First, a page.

What is such an enigmatic folly as suffering? The more we abhor it, the more we bear its sting. How can we overcome it?
Plato, of ancient Greece, taught that with our physical existence, we live in a “cave” or shadowy world of change, suffering, corruption, and fragility – and the solution is to get rid of our physical existence and be liberated from this world of suffering.
In Buddhism, the “first truth” is that all life is suffering, pain and misery and can only be overcome through the Eightfold Path leading to Nirvana.
For Hinduism, suffering is a natural part of “samsara” or karmic cycle. Suffering that someone is forced to endure is thought to be the result of bad karma incurred either in this life or in a previous one.
The Stoic philosophy considers suffering as “indifferent” – it is neither good nor bad, and as such it does not deserve any meaning. A virtuous man is one who has the “will” not to be affected by suffering.
Nietzsche, existentialist philosopher, praises suffering as the means whereby a higher form of humanity (Ubermensch or “superman”) could be forged.
And in Christianity, suffering is reparation for sin. So heinous was the original crime of humanity that nothing less than the suffering of God (Christ) was required to achieve reparation for it. Christ’s suffering on the cross is thus a paradigm case of positive suffering, and every Christian is called upon to participate in it by dedicating his or her own suffering to Christ’s salvific task.
Now, is there a way to overcome suffering? Yes, by finding its MEANING.
The celebrated author of “Man’s Search For Meaning,” Viktor Frankl, said it wisely: “In some way suffering ceases to be suffering at the moment it finds meaning, such as the meaning of sacrifice.”
In his incarceration at a concentration camp during Hitler’s hegemonic rule, Frankl conceived of a way of overcoming and transcending the unimaginable horrors of their confinement, helping his fellow prisoners survive by suggesting positive MEANINGS and reasons for their suffering.
Suffering, like happiness, is something subjective or relative. It lies in the one who suffers. Whether someone is suffering or not, we cannot somehow tell or judge objectively. Take the case of martyrs who endured extreme physical suffering before their death. From the point of view of an observer, it is easy to say, “Oh, how enormously they must have suffered.” On the other hand, on the part of the martyrs, maybe they did not deem the agonizing pain they went through as suffering. Like St. Lorenzo Ruiz, it is told that while he was being tortured he was joyfully singing praises to God.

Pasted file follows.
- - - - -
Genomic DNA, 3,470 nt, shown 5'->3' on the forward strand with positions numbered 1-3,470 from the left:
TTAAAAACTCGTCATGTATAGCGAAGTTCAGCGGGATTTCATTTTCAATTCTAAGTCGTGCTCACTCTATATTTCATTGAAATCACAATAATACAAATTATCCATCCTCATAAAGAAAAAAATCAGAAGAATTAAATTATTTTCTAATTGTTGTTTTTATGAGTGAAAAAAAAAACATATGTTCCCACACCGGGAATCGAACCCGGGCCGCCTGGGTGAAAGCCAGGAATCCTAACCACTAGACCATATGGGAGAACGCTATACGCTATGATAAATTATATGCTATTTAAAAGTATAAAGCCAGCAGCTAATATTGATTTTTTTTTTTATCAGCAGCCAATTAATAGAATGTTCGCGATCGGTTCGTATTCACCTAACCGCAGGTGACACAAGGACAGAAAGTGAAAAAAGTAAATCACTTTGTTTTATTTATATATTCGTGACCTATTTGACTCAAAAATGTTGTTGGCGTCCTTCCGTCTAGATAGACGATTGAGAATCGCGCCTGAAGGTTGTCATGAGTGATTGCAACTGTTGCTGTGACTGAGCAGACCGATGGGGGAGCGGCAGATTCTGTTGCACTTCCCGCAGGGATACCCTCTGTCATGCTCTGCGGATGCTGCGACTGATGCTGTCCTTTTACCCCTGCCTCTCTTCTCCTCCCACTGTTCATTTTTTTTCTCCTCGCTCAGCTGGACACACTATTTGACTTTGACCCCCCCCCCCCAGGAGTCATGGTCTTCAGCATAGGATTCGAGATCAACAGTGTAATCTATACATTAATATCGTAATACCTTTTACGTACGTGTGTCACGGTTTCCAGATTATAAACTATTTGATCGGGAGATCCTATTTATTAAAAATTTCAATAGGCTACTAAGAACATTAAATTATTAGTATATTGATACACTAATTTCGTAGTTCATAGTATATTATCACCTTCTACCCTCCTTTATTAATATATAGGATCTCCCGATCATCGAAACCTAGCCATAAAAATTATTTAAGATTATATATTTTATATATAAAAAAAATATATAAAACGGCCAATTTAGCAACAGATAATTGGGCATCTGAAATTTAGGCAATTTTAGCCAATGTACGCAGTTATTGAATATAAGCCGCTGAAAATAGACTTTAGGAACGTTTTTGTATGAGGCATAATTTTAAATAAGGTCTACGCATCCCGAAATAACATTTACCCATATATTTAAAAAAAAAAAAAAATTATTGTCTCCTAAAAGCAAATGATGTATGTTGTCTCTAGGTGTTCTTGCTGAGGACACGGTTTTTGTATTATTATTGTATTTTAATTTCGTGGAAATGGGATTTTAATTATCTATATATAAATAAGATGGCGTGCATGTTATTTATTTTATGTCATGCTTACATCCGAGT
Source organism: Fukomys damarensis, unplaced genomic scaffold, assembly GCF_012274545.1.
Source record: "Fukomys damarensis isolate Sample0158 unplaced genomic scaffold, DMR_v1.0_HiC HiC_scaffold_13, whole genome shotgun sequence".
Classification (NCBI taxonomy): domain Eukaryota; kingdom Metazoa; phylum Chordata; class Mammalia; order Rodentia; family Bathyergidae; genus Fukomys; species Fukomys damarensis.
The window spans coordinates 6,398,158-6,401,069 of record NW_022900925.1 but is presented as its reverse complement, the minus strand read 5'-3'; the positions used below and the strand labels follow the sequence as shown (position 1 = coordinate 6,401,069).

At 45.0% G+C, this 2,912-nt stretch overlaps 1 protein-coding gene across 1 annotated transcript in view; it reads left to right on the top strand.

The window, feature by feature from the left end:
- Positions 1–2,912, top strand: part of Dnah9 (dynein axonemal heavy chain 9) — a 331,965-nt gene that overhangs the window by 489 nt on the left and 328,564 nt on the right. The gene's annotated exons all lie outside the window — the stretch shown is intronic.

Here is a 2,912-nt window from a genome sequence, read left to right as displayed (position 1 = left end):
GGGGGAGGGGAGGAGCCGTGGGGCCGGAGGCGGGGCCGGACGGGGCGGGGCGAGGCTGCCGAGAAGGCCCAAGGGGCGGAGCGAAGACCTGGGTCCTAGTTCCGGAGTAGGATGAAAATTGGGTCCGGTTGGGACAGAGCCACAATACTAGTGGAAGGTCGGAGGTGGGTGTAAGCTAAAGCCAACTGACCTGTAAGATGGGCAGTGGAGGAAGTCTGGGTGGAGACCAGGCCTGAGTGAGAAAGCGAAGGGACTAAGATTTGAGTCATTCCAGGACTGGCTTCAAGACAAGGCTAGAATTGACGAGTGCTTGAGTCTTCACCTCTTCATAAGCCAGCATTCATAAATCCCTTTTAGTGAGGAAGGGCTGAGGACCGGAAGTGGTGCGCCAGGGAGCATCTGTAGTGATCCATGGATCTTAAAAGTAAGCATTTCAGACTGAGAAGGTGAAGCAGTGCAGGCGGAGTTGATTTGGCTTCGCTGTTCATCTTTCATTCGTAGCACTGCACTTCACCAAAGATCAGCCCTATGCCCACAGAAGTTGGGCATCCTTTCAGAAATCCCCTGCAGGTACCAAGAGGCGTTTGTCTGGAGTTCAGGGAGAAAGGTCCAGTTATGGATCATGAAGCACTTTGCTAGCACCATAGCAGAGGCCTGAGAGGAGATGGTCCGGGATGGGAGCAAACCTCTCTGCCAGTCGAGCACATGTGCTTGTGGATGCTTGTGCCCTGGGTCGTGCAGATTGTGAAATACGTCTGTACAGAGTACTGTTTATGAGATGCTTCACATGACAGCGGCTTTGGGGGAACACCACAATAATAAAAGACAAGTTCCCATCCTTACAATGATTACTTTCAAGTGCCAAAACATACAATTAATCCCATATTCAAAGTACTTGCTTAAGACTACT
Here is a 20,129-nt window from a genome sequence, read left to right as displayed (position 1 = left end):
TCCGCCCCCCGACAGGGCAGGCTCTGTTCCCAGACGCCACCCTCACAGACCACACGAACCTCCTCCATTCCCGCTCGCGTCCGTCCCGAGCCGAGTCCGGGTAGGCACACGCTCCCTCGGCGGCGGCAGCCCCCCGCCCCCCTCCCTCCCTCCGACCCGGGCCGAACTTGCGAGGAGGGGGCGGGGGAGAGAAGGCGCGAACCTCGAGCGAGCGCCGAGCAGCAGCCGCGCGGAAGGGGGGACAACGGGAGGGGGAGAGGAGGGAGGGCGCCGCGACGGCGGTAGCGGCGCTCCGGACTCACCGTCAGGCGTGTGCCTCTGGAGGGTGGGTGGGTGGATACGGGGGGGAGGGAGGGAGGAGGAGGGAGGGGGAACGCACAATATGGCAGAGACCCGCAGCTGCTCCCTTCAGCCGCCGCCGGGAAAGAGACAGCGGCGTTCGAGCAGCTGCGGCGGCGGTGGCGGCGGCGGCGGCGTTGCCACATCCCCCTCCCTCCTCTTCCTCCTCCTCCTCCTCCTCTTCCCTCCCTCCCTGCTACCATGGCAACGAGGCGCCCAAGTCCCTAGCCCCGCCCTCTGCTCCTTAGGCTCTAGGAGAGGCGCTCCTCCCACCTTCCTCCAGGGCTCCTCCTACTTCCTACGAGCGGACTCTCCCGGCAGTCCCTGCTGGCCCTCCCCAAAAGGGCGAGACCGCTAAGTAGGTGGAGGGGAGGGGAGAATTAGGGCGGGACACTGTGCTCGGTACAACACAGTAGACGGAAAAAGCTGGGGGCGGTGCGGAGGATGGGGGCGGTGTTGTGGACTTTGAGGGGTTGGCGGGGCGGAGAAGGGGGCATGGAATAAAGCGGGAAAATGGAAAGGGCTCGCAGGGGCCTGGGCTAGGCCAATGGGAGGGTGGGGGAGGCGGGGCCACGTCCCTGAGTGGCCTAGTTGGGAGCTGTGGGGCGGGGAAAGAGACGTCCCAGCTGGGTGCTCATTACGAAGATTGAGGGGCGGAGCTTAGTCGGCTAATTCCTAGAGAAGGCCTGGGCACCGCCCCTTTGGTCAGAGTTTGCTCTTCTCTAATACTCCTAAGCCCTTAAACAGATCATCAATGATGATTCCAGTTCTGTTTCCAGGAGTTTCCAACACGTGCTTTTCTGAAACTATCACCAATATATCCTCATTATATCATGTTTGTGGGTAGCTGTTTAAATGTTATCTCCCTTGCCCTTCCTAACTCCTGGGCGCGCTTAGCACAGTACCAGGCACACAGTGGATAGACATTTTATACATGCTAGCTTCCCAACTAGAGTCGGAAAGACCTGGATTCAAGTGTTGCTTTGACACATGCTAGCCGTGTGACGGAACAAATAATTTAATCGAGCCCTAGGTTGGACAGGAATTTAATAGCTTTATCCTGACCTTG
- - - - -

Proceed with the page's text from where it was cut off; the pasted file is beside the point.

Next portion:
Yes, we abhor suffering – that’s our basic, instinctive human reaction. But it is worth noting that those who survived extreme suffering surpassed the limits of suffering and, so, it can be said that they reached a point where they no longer suffered.
Not that I am about accepting suffering as it is. Accepting suffering for its own sake veritably smacks of defeatism, if not nihilism (that is, devoid of meaning).
Suffering is basically unacceptable especially if it is caused or arising from the evil or harmful actions of another person. But finding meaning in suffering is not necessarily accepting, tolerating or condoning the evil actions of the one who’s causing suffering. Rather, acknowledging the factual helplessness of the situation, meaning-giving in suffering is transcending or going beyond the evil roots of suffering and thus overcoming it.
Viktor Frankl, in helping his fellow prisoners scour for snippets of positivity amid their harrowing situation, was in no way subscribing to the profligate evils of the Holocaust or of Hitler’s megalomaniacal exploits. In the same vein, thus, as Jewish philosopher Emmanuel Levinas, reflecting also on the Holocaust, contends that God was silent in Auschwitz even as he claims that there is a non-theological meaning of suffering.
“Suffering is the unique possibility for overcoming the isolation that we all experience as atomistic individuals in a narcissistic society. Our encounter with the suffering of another calls upon our responsibility and awakens us to the real presence of the other in his or her need,” Levinas wrote.
In sum, therefore, suffering by itself is something negative, or “experienced” as negative. But when suffering is given meaning within a larger context, it becomes something positive. Suffering will be negative in that it hinders the fulfillment of the biological aims of the body; negative it that it involves pain or frustration over unsated desires and needs; negative in that it frustrates our practical pursuit of everyday goals. Yet it becomes positive by virtue of the meaning-giving aspect of our existence.
One final thought. From every experience of suffering, regardless of form or intensity, there is always a transcendent good, if not a higher mode of existence, that can be derived – depending on one’s faith and meaning-giving orientation.